A case study of the copywriting and psychological behaviour of a landing page.
While I was talking with Vitor Amaral, creator of UpStamps, I was inspired by the design he uses for his homepage. It’s a clean homepage with awesome vectors that animate(!). Reading through the copy I noticed some things that could be improved which would increase his conversion. So let’s start!
UpStamps is a startup that makes it easy for you to enable and disable features of your website in production. They also offer A/B testing of features based on segmentation.
Copywriting is definitely one of the hardest things to do about building a website. You want your text to be unique and to grab the attention of your visitors. And how else can you do that by displaying the awesome features or your unique idea? This is what I see time and time again on websites and it perfectly makes sense. You think. Unless you have a super idea, it converts worse than when you use a different approach. People want to feel addressed and understood. Especially feeling understood is an important factor when writing copy. But how can you feel someone understood when you are the one talking? You don’t talk about yourself, you talk about your visitor.
To be able to talk about your visitor you need to know them thoroughly. Your visitor has a problem, something he is worried or annoyed about. These problems are so-called pain points. For the concept of UpStamps I can think of 2 major pain points:
- As a developer, he accidentally deployed a feature to production that was not ready yet. Once he saw that the feature was in production he was incredibly stressed.
- As a developer, he develops new features and wants to test them if they work on a production server as well. Last time he released a new feature there were too many support tickets coming of users complaining that something didn’t work. He wants to test the feature among a small group of people.
You need to get in the head of the visitor and answer his questions. Say we validated these questions by asking a couple of dozen developers what their biggest problem is. Now we know they deal with this problem we can change the headline to a more pain point based text:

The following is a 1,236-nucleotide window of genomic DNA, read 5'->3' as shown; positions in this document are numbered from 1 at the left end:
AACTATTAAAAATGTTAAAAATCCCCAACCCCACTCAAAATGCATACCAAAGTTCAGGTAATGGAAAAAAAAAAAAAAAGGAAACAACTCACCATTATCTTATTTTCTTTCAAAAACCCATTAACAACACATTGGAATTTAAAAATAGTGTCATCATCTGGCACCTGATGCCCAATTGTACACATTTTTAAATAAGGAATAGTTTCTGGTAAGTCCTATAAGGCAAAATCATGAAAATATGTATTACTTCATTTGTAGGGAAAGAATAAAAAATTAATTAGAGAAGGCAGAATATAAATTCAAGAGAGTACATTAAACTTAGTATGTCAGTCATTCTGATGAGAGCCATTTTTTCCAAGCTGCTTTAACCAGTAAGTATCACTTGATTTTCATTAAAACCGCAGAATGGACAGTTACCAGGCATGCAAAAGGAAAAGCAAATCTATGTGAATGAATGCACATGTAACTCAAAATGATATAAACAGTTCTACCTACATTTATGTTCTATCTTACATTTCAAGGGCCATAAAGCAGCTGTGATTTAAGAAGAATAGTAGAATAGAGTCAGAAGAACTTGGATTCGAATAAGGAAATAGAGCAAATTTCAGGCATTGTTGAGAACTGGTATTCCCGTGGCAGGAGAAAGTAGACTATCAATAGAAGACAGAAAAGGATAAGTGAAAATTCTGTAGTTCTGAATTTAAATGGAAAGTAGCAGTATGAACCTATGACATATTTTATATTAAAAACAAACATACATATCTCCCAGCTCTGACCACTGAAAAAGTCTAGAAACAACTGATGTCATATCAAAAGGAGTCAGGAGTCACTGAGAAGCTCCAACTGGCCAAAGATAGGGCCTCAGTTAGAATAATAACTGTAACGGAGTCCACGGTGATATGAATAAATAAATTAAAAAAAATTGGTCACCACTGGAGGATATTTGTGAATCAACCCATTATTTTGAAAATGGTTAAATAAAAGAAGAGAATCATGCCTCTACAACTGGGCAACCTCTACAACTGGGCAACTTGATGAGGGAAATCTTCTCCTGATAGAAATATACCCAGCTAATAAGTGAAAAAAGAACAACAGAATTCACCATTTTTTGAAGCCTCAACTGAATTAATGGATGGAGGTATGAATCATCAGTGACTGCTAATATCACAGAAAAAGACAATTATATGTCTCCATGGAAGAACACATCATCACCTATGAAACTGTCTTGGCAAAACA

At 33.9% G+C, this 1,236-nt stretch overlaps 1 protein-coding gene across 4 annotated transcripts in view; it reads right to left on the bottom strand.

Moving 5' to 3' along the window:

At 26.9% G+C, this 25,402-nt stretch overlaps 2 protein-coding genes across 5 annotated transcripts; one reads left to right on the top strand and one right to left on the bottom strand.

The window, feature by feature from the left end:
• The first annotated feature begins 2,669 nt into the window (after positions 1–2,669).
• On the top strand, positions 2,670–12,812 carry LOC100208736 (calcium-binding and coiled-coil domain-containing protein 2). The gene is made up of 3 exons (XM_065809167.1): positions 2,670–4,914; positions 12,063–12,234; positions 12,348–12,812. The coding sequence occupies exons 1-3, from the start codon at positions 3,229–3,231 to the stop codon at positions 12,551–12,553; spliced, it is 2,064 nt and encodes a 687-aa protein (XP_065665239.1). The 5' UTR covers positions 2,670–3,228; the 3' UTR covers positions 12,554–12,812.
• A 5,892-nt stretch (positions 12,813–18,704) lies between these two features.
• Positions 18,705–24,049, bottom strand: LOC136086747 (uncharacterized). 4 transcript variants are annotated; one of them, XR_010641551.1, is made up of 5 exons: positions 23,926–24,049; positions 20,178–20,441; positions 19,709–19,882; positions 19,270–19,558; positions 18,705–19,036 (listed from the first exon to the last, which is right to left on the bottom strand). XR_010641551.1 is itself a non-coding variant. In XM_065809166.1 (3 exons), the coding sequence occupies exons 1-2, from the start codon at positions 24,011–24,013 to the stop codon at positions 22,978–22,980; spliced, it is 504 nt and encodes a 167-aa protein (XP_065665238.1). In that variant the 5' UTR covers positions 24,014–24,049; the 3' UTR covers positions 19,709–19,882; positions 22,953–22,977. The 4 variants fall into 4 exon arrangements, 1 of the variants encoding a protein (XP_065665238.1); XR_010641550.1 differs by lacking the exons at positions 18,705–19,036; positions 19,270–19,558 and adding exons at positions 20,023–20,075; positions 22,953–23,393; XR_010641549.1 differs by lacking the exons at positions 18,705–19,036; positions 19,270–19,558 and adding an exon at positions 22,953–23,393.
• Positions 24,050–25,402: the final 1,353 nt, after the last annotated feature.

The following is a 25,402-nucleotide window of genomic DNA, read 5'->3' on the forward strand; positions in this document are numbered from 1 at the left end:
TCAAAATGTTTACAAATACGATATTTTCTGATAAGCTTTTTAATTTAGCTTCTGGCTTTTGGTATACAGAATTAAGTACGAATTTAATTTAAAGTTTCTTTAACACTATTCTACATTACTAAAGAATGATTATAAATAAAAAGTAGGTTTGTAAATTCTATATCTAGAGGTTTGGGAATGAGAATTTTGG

- Did you ever deploy a feature by mistake?
- Do you ever doubt if your feature will work in production?
- Do you want to test a feature among a small group of people?
In this case, I would go for the headline that focusses on the pain point that has the most emotion. I am a developer myself as well, and if you ever deployed a feature to production which was not finished yet, that is incredibly stressful. You never want that again. And that’s exactly the type of feeling we want to address.
The key point here is that you want to address an emotion before you offer your solution. You don’t want to sound like Jordan Belfort but more like Oprah Winfrey.
Call to action’s
When using multiple ‘call to action’ buttons on a page it is better to use primary, secondary and tertiary colours. This will draw the attention of your visitor to 1 place. But since this is the homepage the user is probably not convinced yet to register. We want to take him by the hand and lead him through some paragraphs and pictures that will convince him, that he needs this tool. Therefore it would be better to lower the appearance of the yellow signup button. You can consider not making it a button but a normal menu item or only using a border.
The feature rows further down the page do a better job. I want to know “what’s in it for me?”. The headlines in these sections don’t directly describe a feature but more what can be of value for me. Although the call to action buttons don’t contain any ‘Sign up’ or ‘Create account’ texts, they don’t convince me to do something that’s beneficial to me. Changing texts in a button can really make the difference if people click it or not. Although these are not exactly buttons, I think we can improve them by changing them to ‘Call to Value’ buttons. Here’s what it would look like:
- Create a new feature flag
- Start (features) testing in production
Where ‘features’ would be optional.
Something I really like about this homepage, are the images and animations. I just love how they make the website more alive. One of the things I couldn’t help noticing is that they all have eyes. And with eyes, you can play. Take this feature row:
The guy here is looking at his potion and brewing his new formula for his live elixir! But he should not be the centre of attention if this feature row. So how can we still keep the cool animation but also emphasize the attention on the text? Flip the image horizontally and it will look towards the text:
This is a very good practice for pointing someone’s attention to a paragraph or a call to action button. You could even use this approach for the hero image as well:
Every time the little robot walks towards the button your attention will point you towards the call to action. But like I mentioned earlier, the visitor might not be convinced enough yet.
That’s it for this week! I hope you learned something about copywriting and how people unconsciously take a look at a website. If you want to take a look at how my landing page looks, visit https://targetaudience.app!